The young manager of the cafe was chatting to me about it as he made my coffee. He felt that he’d been let down by college, had been disenchanted by school and was certainly not going to get another stomach full of ‘education’ at Uni. He’d got the measure of it. He also knew that he was not finished by a long way and despite that raw educational deal he wasn’t going to believe that it was the measure of him. He thought quite like a home schooler, even though I hadn’t mentioned it. It was great to hear.

None of us are ever finished – not until we’re finished off that is! You’re no more finished at eighteen or twenty one or thirty odd or over fifty. And school age is not the only chance you have at learning.

Learning and education are about a constantly developing state of mind, not a state of institution.

Although with the state of the politics you wouldn’t know that! So try to look beyond institutionalised propaganda and maybe even have the courage to believe in your kids, allow them to learn when and as they need to and don’t worry about them getting to an educational finishing line:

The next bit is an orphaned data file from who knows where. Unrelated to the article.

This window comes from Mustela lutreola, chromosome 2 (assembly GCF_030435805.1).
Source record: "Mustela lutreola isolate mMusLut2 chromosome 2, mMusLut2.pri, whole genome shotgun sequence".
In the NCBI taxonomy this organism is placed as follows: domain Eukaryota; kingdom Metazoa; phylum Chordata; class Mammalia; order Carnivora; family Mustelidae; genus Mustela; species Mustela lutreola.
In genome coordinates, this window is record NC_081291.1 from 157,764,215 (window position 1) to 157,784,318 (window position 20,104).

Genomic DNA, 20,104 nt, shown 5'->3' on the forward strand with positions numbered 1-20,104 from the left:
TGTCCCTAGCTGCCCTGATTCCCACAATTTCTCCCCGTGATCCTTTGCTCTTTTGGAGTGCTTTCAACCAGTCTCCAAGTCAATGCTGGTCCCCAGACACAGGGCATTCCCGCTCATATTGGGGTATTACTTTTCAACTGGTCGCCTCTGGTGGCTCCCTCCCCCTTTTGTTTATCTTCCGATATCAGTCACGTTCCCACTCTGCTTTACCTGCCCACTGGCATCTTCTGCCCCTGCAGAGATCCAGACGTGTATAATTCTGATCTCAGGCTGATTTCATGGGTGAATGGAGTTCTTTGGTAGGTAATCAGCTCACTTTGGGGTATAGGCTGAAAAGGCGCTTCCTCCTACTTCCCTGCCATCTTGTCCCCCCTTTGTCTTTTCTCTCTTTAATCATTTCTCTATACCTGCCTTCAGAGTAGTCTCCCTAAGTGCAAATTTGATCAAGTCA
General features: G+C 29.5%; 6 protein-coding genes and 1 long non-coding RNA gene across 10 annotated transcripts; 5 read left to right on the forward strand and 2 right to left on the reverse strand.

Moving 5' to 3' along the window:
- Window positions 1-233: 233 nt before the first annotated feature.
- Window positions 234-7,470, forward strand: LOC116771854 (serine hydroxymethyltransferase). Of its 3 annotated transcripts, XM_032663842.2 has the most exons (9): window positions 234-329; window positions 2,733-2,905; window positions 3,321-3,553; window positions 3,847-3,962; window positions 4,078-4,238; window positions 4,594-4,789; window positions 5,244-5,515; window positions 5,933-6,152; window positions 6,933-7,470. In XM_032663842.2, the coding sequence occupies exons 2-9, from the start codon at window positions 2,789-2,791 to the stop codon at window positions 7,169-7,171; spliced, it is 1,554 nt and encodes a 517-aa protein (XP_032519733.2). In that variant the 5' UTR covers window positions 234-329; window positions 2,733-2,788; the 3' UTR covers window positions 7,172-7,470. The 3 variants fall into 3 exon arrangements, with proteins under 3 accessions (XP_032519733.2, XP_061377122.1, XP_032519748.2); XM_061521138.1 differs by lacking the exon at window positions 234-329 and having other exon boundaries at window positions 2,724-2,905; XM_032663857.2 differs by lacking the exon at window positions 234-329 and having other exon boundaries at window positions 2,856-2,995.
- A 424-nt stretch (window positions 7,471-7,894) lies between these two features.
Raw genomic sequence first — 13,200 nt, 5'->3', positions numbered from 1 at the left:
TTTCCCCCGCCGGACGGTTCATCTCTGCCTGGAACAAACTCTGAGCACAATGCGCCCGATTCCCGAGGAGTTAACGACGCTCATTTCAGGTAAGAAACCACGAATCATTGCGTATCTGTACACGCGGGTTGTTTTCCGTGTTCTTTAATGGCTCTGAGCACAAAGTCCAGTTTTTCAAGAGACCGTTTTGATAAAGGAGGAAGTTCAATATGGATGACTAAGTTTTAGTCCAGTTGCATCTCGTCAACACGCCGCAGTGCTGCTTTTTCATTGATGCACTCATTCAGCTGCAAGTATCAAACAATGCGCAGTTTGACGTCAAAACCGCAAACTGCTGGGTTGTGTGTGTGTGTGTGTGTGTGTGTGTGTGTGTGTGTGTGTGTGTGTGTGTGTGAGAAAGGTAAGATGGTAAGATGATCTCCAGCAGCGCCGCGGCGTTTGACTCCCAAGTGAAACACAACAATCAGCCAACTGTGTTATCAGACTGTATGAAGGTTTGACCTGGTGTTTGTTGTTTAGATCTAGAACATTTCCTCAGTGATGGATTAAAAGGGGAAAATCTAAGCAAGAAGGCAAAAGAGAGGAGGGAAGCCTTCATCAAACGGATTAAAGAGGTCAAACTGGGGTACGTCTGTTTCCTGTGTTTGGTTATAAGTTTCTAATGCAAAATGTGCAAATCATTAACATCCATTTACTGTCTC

There isn’t one!

You can never predict how it all turns out

Funny how things turn out!

After leaving conventional teaching in disgust, after having my own children in school and removing them to home educate, after them graduating to college and Uni and finishing with rather a distasteful view of institutional education, my youngest had an interview for a job in a nursery.